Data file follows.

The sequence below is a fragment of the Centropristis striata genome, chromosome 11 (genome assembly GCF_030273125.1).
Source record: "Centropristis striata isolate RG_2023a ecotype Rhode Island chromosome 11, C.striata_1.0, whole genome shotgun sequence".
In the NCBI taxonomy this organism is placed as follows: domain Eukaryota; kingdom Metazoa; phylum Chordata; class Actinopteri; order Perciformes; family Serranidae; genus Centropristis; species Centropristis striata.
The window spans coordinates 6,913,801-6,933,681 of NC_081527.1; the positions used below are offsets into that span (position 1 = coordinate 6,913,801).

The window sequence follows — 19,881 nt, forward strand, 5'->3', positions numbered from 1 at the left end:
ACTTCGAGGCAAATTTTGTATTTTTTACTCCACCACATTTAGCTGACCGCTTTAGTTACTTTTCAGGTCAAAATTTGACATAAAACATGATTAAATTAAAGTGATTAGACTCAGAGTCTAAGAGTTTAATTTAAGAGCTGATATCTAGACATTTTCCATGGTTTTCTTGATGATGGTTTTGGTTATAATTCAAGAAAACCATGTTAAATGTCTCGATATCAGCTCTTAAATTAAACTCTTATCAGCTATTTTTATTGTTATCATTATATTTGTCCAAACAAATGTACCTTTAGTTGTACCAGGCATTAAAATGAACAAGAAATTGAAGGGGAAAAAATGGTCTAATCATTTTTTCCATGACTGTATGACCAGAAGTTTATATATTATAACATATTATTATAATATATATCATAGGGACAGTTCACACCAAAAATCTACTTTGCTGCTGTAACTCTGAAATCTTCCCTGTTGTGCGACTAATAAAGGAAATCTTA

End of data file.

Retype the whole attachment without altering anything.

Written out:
The sequence below is a fragment of the Centropristis striata genome, chromosome 11 (genome assembly GCF_030273125.1).
Source record: "Centropristis striata isolate RG_2023a ecotype Rhode Island chromosome 11, C.striata_1.0, whole genome shotgun sequence".
In the NCBI taxonomy this organism is placed as follows: domain Eukaryota; kingdom Metazoa; phylum Chordata; class Actinopteri; order Perciformes; family Serranidae; genus Centropristis; species Centropristis striata.
The window spans coordinates 6,913,801-6,933,681 of NC_081527.1; the positions used below are offsets into that span (position 1 = coordinate 6,913,801).

The window sequence follows — 19,881 nt, forward strand, 5'->3', positions numbered from 1 at the left end:
ACTTCGAGGCAAATTTTGTATTTTTTACTCCACCACATTTAGCTGACCGCTTTAGTTACTTTTCAGGTCAAAATTTGACATAAAACATGATTAAATTAAAGTGATTAGACTCAGAGTCTAAGAGTTTAATTTAAGAGCTGATATCTAGACATTTTCCATGGTTTTCTTGATGATGGTTTTGGTTATAATTCAAGAAAACCATGTTAAATGTCTCGATATCAGCTCTTAAATTAAACTCTTATCAGCTATTTTTATTGTTATCATTATATTTGTCCAAACAAATGTACCTTTAGTTGTACCAGGCATTAAAATGAACAAGAAATTGAAGGGGAAAAAATGGTCTAATCATTTTTTCCATGACTGTATGACCAGAAGTTTATATATTATAACATATTATTATAATATATATCATAGGGACAGTTCACACCAAAAATCTACTTTGCTGCTGTAACTCTGAAATCTTCCCTGTTGTGCGACTAATAAAGGAAATCTTA